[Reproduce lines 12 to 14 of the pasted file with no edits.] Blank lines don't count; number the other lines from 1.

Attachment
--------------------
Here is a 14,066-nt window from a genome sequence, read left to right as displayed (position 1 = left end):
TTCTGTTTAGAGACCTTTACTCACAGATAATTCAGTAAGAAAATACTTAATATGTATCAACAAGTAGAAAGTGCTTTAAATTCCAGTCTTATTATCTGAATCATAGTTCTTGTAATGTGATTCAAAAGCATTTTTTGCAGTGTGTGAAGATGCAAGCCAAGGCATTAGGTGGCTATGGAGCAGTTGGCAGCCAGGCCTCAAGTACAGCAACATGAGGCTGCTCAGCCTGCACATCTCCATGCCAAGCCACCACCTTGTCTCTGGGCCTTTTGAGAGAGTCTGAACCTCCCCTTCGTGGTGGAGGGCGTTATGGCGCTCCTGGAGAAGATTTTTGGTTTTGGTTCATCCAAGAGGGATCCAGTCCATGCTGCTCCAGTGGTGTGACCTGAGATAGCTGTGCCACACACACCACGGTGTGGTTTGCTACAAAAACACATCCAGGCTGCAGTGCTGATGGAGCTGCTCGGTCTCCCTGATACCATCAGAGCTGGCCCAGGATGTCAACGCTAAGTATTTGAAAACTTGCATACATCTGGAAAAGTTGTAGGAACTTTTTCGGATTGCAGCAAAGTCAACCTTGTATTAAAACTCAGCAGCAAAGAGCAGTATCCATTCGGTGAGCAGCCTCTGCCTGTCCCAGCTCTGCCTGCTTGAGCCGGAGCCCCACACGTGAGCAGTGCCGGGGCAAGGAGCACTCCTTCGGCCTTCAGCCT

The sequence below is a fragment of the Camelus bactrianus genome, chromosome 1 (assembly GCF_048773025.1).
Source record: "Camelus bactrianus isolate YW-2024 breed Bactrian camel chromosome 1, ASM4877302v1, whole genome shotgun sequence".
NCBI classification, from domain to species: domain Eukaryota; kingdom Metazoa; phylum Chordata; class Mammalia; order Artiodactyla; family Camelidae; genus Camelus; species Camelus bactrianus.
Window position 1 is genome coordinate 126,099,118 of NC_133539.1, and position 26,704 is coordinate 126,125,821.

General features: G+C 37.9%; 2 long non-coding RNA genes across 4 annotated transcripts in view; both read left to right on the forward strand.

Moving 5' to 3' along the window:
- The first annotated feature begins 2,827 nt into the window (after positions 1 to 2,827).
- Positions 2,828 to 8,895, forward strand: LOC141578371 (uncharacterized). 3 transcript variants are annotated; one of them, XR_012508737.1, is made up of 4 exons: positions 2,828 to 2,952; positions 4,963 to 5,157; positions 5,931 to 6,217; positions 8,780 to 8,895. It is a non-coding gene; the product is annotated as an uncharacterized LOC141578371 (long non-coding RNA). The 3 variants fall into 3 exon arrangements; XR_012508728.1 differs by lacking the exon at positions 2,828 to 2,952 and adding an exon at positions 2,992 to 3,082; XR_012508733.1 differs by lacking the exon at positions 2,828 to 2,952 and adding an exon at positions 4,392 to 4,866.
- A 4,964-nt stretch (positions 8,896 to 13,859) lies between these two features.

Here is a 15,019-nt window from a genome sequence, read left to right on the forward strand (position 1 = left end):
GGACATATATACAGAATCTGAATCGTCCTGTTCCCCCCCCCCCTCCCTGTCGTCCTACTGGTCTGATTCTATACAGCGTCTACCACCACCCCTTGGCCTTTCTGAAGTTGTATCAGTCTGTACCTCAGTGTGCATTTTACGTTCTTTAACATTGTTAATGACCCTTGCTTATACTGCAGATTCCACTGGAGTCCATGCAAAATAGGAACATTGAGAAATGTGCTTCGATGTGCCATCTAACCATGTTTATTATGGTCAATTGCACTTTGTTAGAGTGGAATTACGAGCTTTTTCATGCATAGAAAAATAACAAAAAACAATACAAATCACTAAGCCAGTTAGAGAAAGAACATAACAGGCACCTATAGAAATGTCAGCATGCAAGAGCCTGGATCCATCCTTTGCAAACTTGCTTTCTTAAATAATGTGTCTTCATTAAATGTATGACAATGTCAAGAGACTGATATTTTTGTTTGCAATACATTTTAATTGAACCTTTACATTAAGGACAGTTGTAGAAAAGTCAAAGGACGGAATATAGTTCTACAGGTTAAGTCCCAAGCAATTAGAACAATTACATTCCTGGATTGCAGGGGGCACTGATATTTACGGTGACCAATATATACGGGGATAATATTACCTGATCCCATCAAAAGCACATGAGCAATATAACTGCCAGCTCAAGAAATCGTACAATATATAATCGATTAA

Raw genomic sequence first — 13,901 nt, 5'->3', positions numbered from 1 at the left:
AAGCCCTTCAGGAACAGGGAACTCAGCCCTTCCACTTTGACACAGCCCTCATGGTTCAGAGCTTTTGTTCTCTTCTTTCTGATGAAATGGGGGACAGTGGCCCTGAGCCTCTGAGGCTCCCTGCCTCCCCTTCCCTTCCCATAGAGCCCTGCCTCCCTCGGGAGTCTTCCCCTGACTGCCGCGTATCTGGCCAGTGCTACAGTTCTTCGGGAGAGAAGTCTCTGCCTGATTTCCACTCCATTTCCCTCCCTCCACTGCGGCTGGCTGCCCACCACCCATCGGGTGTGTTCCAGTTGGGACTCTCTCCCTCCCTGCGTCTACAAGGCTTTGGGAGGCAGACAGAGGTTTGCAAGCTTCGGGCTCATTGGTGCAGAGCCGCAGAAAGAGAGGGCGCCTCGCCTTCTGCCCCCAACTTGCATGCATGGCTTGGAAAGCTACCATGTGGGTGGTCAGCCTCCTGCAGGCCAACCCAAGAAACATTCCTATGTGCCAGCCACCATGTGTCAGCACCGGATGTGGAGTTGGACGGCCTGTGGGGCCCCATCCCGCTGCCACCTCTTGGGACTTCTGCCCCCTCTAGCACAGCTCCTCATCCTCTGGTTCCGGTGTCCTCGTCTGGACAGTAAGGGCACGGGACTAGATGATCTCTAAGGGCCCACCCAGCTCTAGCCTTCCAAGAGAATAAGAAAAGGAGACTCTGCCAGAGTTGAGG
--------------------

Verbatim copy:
Here is a 15,019-nt window from a genome sequence, read left to right on the forward strand (position 1 = left end):
GGACATATATACAGAATCTGAATCGTCCTGTTCCCCCCCCCCCTCCCTGTCGTCCTACTGGTCTGATTCTATACAGCGTCTACCACCACCCCTTGGCCTTTCTGAAGTTGTATCAGTCTGTACCTCAGTGTGCATTTTACGTTCTTTAACATTGTTAATGACCCTTGCTTATACTGCAGATTCCACTGGAGTCCATGCAAAATAGGAACATTGAGAAATGTGCTTCGATGTGCCATCTAACCATGTTTATTATGGTCAATTGCACTTTGTTAGAGTGGAATTACGAGCTTTTTCATGCATAGAAAAATAACAAAAAACAATACAAATCACTAAGCCAGTTAGAGAAAGAACATAACAGGCACCTATAGAAATGTCAGCATGCAAGAGCCTGGATCCATCCTTTGCAAACTTGCTTTCTTAAATAATGTGTCTTCATTAAATGTATGACAATGTCAAGAGACTGATATTTTTGTTTGCAATACATTTTAATTGAACCTTTACATTAAGGACAGTTGTAGAAAAGTCAAAGGACGGAATATAGTTCTACAGGTTAAGTCCCAAGCAATTAGAACAATTACATTCCTGGATTGCAGGGGGCACTGATATTTACGGTGACCAATATATACGGGGATAATATTACCTGATCCCATCAAAAGCACATGAGCAATATAACTGCCAGCTCAAGAAATCGTACAATATATAATCGATTAA

Raw genomic sequence first — 13,901 nt, 5'->3', positions numbered from 1 at the left: